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Data Rights and Data Wrongs

Date & Time: December 10, 2014 from 9:00 am – 5:00 pm

Location: MPR, Student Community Center, UC Davis

Scholars are increasingly subject to pressures from funding bodies, disciplinary norms, professional and personal ethics, and institutional directives to share their research data and make it available for reuse. There is, however, a great deal of heterogeneity across the research enterprise with respect to what is meant by ‘data’ and ‘data sharing,’ why data sharing is deemed important, and what data management strategies are considered most effective.

Moreover, data are often difficult and costly to produce and share. Therefore, many scholars view these as a significant product of their intellectual labor for which they should receive some sort of credit towards tenure and promotion, authorial recognition through citation, or financial compensation. While balancing all of these considerations is desirable to promote increased access to data, it is difficult to guarantee that the concerns of all research stakeholders will be met given (1) the diverse forms that data can take, as well as the mobility and malleability of data given widespread access to new information technologies, (2) the complex and variable legal status of data as not-quite/not-always property, and (3) the ethical considerations and legal restrictions implicated in the sharing and reuse of data related to sensitive topics such as personal health information, national security, and vulnerable populations.

This workshop will address theoretical concerns and pragmatic solutions that can be harnessed to help researchers comply with requirements or desires to share their data in ways they deem appropriate for their goals.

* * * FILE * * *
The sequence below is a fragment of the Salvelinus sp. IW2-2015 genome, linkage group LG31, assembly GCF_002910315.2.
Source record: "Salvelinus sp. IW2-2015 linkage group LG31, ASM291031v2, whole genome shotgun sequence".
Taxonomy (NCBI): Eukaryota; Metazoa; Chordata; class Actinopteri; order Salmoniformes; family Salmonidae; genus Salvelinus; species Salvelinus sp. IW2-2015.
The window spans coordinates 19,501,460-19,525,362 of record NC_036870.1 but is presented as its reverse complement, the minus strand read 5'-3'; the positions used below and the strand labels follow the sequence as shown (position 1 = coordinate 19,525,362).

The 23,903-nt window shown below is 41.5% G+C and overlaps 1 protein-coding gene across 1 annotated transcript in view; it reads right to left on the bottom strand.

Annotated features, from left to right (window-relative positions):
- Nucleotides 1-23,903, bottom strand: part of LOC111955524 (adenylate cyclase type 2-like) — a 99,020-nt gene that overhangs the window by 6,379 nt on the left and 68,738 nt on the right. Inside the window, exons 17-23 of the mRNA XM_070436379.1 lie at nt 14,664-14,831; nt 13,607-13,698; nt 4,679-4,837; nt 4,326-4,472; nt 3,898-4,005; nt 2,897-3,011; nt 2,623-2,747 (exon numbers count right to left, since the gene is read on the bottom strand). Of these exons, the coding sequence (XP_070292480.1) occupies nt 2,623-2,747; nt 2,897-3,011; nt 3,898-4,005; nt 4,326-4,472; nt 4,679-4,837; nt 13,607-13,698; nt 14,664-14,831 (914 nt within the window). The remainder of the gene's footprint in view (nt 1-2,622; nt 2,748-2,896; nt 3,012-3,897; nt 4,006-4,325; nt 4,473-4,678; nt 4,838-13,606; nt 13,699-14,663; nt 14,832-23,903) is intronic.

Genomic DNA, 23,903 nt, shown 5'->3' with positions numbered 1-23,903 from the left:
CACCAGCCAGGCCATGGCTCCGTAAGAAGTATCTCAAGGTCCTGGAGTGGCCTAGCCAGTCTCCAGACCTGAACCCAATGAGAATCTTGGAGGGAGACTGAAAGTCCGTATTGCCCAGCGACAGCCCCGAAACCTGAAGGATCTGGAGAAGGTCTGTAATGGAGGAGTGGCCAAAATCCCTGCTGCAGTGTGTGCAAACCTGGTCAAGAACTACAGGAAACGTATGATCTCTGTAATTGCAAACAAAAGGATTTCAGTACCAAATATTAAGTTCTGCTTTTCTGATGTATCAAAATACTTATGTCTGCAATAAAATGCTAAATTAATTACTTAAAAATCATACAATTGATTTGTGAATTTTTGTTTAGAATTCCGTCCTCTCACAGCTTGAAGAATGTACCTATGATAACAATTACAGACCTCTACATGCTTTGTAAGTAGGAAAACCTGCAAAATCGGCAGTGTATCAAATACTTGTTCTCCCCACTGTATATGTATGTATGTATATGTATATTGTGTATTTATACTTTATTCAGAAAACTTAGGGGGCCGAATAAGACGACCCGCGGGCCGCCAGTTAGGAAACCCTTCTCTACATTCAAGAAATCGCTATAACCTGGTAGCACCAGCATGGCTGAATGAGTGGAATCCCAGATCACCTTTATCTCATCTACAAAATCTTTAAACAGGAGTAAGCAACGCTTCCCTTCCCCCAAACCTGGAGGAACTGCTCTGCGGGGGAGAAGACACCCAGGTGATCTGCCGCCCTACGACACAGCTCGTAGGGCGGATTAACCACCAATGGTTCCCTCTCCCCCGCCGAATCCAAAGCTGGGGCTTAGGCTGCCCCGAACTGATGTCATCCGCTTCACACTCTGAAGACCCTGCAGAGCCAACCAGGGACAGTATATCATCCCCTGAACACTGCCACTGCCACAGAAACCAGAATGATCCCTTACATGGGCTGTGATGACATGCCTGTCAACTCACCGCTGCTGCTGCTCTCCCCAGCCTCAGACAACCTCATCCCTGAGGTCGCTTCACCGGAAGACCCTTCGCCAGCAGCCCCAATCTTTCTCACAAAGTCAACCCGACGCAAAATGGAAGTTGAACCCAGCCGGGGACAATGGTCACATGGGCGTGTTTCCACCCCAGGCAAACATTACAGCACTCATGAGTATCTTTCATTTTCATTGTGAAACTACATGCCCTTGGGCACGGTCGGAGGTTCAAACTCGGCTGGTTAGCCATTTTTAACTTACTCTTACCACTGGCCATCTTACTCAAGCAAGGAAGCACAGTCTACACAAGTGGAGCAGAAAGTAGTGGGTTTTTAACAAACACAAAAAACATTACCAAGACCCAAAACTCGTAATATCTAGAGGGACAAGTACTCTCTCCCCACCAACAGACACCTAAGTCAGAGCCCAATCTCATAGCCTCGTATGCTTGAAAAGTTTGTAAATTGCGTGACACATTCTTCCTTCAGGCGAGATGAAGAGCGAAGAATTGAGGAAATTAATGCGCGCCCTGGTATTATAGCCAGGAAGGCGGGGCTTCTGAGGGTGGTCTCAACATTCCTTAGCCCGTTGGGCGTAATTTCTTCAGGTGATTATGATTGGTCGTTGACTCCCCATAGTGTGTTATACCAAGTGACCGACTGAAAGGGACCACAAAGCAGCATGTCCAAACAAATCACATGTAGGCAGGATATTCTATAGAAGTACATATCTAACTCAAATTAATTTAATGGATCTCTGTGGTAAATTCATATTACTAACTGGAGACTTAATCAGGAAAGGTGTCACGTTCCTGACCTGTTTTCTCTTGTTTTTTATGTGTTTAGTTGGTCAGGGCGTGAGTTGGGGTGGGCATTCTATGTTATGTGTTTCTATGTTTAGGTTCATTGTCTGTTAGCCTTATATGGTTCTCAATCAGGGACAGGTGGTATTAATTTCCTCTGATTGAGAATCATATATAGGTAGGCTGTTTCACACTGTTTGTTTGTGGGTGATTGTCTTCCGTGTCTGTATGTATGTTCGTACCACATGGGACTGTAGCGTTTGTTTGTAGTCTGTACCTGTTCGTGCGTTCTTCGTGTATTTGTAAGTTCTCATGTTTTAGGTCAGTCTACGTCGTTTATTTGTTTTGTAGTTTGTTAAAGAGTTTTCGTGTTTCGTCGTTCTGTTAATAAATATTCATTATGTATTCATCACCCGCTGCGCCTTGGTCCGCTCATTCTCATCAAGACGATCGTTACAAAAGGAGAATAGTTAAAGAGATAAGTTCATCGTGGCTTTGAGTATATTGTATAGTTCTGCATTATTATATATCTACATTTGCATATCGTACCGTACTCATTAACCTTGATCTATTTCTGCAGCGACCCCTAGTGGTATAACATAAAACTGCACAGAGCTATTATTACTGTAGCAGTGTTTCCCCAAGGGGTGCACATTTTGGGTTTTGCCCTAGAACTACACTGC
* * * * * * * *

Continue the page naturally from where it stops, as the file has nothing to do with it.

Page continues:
Panel Topics

  • –Mapping the varied perspectives on why sharing research data is important and the social norms, policy pressures, ethical considerations, and legal realities facing different stakeholders (e.g., researchers, university administration, and funding bodies),
  • Discussing the legal tools different parties have developed or are in the process of developing in order to increase access to data, but still ensure stakeholders interests are met (e.g., DUAs & CC-BY), and
  • Addressing how these issues are further complicated when sensitive data, data requiring additional protections given the underlying subject matter (e.g., health information), are involved.

Keynotes speaker

Dr. Christine Borgman, Professor & Presidential Chair in Information Studies, UCLA

Dr. Borgman’s keynote talk will be based on her forthcoming book, Big Data, Little Data, No Data: Scholarship in the Networked World.


9:00-9:30 am || Registration & Coffee

9:30-9:45 am || Welcoming Remarks

9:45-10:45 am || Morning keynote || Delivered by Christine Borgman

10:45-11:00 am || Coffee Break

11:00-12:30 pm || Panel 1 || Perspectives on Data Sharing Across the Research Enterprise

  • Ellen Auriti, Senior Counsel, Office of General Counsel, UC Office of the President
  • Christine Borgman, Professor & Presidential Chair in Information Studies, UCLA
  • Dav Clark, Data Scientist @ D-Lab & Fellow at Berkeley Institute for Data Science, UC Berkeley
  • Nick Anderson, Director of Informatics Research & Robert D. Cardiff Professor of Informatics, UC Davis School of Medicine
  • Carl Stahmer, Director of Digital Scholarship, Library, UC Davis
  • Alexandra Lippman, Postdoctoral Fellow, ICIS, UC Davis (moderator)

12:30-1:30 pm || Lunch

1:30-3:00 pm || Panel 2 || Legal Tools for Data Sharing

  • Katie Fortney, Copyright Policy and Education Officer, California Digital Library
  • Megan Laurance, Research Informationist, UCSF
  • Jennifer Lin, Senior Product Manager, Public Library of Science
  • Tim Vollmer, Policy Manager, Creative Commons
  • MacKenzie Smith, University Librarian, UC Davis (moderator)

3:00-3:15 pm || Coffee Break

3:15-4:45 pm || Panel 3 || Sharing Data Subject to Additional Legal & Ethical Considerations

  • Allison Fish, Postdoc, ICIS, UC Davis
  • Davera Gabriel, Senior Research Associate, Center for Health and Technology, UC Davis
  • Brad Sherman, Director of Australian Centre for Intellectual Property in Agriculture & Professor of Law, Griffiths University
  • Cheryl Washington, Chief Information Security Officer, UC Davis
  • Alessandro Delfanti, Postdoc, ICIS, UC Davis (moderator)

4:45-5:00 pm || Closing Remarks